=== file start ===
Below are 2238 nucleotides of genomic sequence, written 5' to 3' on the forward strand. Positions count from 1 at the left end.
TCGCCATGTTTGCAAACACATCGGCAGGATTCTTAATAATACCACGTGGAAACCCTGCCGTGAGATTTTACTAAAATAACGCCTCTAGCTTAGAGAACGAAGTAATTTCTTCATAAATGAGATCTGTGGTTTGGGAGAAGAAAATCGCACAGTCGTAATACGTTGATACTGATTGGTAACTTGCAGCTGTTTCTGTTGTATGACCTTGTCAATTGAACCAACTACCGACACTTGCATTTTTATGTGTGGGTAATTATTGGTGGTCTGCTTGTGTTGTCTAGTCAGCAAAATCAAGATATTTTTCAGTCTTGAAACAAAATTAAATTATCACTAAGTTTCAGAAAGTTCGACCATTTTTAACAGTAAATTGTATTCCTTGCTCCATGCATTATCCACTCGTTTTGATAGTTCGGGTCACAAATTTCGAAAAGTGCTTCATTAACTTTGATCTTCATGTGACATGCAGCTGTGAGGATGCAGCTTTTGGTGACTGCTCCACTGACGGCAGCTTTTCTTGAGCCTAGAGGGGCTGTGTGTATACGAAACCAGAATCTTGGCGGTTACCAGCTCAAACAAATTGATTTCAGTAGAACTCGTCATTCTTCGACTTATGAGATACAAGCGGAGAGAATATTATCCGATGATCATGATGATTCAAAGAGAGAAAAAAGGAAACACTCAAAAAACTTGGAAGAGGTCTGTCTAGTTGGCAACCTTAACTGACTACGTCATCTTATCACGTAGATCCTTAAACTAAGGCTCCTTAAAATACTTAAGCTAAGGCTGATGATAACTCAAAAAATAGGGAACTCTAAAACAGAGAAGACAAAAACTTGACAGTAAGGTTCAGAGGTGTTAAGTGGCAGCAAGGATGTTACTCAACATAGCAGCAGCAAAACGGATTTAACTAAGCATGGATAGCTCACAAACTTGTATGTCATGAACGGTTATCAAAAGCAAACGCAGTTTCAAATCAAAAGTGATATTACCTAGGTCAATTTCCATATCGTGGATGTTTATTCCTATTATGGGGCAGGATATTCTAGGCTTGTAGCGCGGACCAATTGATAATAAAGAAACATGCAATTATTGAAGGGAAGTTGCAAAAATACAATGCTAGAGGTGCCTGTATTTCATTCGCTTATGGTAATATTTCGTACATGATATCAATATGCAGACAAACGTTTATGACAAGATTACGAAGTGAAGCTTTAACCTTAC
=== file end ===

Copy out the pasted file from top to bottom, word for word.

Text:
Below are 2238 nucleotides of genomic sequence, written 5' to 3' on the forward strand. Positions count from 1 at the left end.
TCGCCATGTTTGCAAACACATCGGCAGGATTCTTAATAATACCACGTGGAAACCCTGCCGTGAGATTTTACTAAAATAACGCCTCTAGCTTAGAGAACGAAGTAATTTCTTCATAAATGAGATCTGTGGTTTGGGAGAAGAAAATCGCACAGTCGTAATACGTTGATACTGATTGGTAACTTGCAGCTGTTTCTGTTGTATGACCTTGTCAATTGAACCAACTACCGACACTTGCATTTTTATGTGTGGGTAATTATTGGTGGTCTGCTTGTGTTGTCTAGTCAGCAAAATCAAGATATTTTTCAGTCTTGAAACAAAATTAAATTATCACTAAGTTTCAGAAAGTTCGACCATTTTTAACAGTAAATTGTATTCCTTGCTCCATGCATTATCCACTCGTTTTGATAGTTCGGGTCACAAATTTCGAAAAGTGCTTCATTAACTTTGATCTTCATGTGACATGCAGCTGTGAGGATGCAGCTTTTGGTGACTGCTCCACTGACGGCAGCTTTTCTTGAGCCTAGAGGGGCTGTGTGTATACGAAACCAGAATCTTGGCGGTTACCAGCTCAAACAAATTGATTTCAGTAGAACTCGTCATTCTTCGACTTATGAGATACAAGCGGAGAGAATATTATCCGATGATCATGATGATTCAAAGAGAGAAAAAAGGAAACACTCAAAAAACTTGGAAGAGGTCTGTCTAGTTGGCAACCTTAACTGACTACGTCATCTTATCACGTAGATCCTTAAACTAAGGCTCCTTAAAATACTTAAGCTAAGGCTGATGATAACTCAAAAAATAGGGAACTCTAAAACAGAGAAGACAAAAACTTGACAGTAAGGTTCAGAGGTGTTAAGTGGCAGCAAGGATGTTACTCAACATAGCAGCAGCAAAACGGATTTAACTAAGCATGGATAGCTCACAAACTTGTATGTCATGAACGGTTATCAAAAGCAAACGCAGTTTCAAATCAAAAGTGATATTACCTAGGTCAATTTCCATATCGTGGATGTTTATTCCTATTATGGGGCAGGATATTCTAGGCTTGTAGCGCGGACCAATTGATAATAAAGAAACATGCAATTATTGAAGGGAAGTTGCAAAAATACAATGCTAGAGGTGCCTGTATTTCATTCGCTTATGGTAATATTTCGTACATGATATCAATATGCAGACAAACGTTTATGACAAGATTACGAAGTGAAGCTTTAACCTTAC